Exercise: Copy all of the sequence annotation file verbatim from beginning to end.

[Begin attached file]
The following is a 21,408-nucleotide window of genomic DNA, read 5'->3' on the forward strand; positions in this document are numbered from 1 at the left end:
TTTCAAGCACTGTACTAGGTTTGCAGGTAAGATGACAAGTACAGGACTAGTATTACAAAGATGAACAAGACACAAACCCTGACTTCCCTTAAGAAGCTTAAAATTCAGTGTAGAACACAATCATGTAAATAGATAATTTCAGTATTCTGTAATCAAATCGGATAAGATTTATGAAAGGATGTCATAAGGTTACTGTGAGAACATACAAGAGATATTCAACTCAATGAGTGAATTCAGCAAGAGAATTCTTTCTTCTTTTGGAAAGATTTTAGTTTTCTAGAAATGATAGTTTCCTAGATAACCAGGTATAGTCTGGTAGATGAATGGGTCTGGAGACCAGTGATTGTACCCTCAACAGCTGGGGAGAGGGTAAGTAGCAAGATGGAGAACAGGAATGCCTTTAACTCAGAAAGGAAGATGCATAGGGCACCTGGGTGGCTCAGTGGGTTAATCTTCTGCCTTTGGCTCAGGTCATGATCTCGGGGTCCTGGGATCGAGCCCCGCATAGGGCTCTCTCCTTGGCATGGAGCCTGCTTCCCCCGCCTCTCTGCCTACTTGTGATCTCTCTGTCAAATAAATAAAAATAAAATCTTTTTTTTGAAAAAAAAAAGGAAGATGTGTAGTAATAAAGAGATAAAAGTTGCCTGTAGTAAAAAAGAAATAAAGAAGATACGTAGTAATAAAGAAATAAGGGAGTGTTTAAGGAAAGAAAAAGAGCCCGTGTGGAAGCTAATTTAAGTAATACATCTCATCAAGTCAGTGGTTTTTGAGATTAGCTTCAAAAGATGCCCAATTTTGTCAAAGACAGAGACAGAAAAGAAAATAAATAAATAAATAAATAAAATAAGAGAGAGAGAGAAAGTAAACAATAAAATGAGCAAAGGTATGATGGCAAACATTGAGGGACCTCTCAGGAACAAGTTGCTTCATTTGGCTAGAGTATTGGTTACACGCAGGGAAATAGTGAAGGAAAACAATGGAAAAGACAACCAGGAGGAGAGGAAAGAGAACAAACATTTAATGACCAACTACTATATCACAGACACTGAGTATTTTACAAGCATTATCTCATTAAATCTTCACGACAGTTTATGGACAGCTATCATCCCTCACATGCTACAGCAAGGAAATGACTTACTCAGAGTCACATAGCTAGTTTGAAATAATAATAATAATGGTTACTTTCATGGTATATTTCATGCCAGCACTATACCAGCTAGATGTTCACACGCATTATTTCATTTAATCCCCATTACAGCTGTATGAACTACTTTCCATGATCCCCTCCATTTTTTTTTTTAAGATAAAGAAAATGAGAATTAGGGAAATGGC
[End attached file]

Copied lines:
The following is a 21,408-nucleotide window of genomic DNA, read 5'->3' on the forward strand; positions in this document are numbered from 1 at the left end:
TTTCAAGCACTGTACTAGGTTTGCAGGTAAGATGACAAGTACAGGACTAGTATTACAAAGATGAACAAGACACAAACCCTGACTTCCCTTAAGAAGCTTAAAATTCAGTGTAGAACACAATCATGTAAATAGATAATTTCAGTATTCTGTAATCAAATCGGATAAGATTTATGAAAGGATGTCATAAGGTTACTGTGAGAACATACAAGAGATATTCAACTCAATGAGTGAATTCAGCAAGAGAATTCTTTCTTCTTTTGGAAAGATTTTAGTTTTCTAGAAATGATAGTTTCCTAGATAACCAGGTATAGTCTGGTAGATGAATGGGTCTGGAGACCAGTGATTGTACCCTCAACAGCTGGGGAGAGGGTAAGTAGCAAGATGGAGAACAGGAATGCCTTTAACTCAGAAAGGAAGATGCATAGGGCACCTGGGTGGCTCAGTGGGTTAATCTTCTGCCTTTGGCTCAGGTCATGATCTCGGGGTCCTGGGATCGAGCCCCGCATAGGGCTCTCTCCTTGGCATGGAGCCTGCTTCCCCCGCCTCTCTGCCTACTTGTGATCTCTCTGTCAAATAAATAAAAATAAAATCTTTTTTTTGAAAAAAAAAAGGAAGATGTGTAGTAATAAAGAGATAAAAGTTGCCTGTAGTAAAAAAGAAATAAAGAAGATACGTAGTAATAAAGAAATAAGGGAGTGTTTAAGGAAAGAAAAAGAGCCCGTGTGGAAGCTAATTTAAGTAATACATCTCATCAAGTCAGTGGTTTTTGAGATTAGCTTCAAAAGATGCCCAATTTTGTCAAAGACAGAGACAGAAAAGAAAATAAATAAATAAATAAATAAAATAAGAGAGAGAGAGAAAGTAAACAATAAAATGAGCAAAGGTATGATGGCAAACATTGAGGGACCTCTCAGGAACAAGTTGCTTCATTTGGCTAGAGTATTGGTTACACGCAGGGAAATAGTGAAGGAAAACAATGGAAAAGACAACCAGGAGGAGAGGAAAGAGAACAAACATTTAATGACCAACTACTATATCACAGACACTGAGTATTTTACAAGCATTATCTCATTAAATCTTCACGACAGTTTATGGACAGCTATCATCCCTCACATGCTACAGCAAGGAAATGACTTACTCAGAGTCACATAGCTAGTTTGAAATAATAATAATAATGGTTACTTTCATGGTATATTTCATGCCAGCACTATACCAGCTAGATGTTCACACGCATTATTTCATTTAATCCCCATTACAGCTGTATGAACTACTTTCCATGATCCCCTCCATTTTTTTTTTTAAGATAAAGAAAATGAGAATTAGGGAAATGGC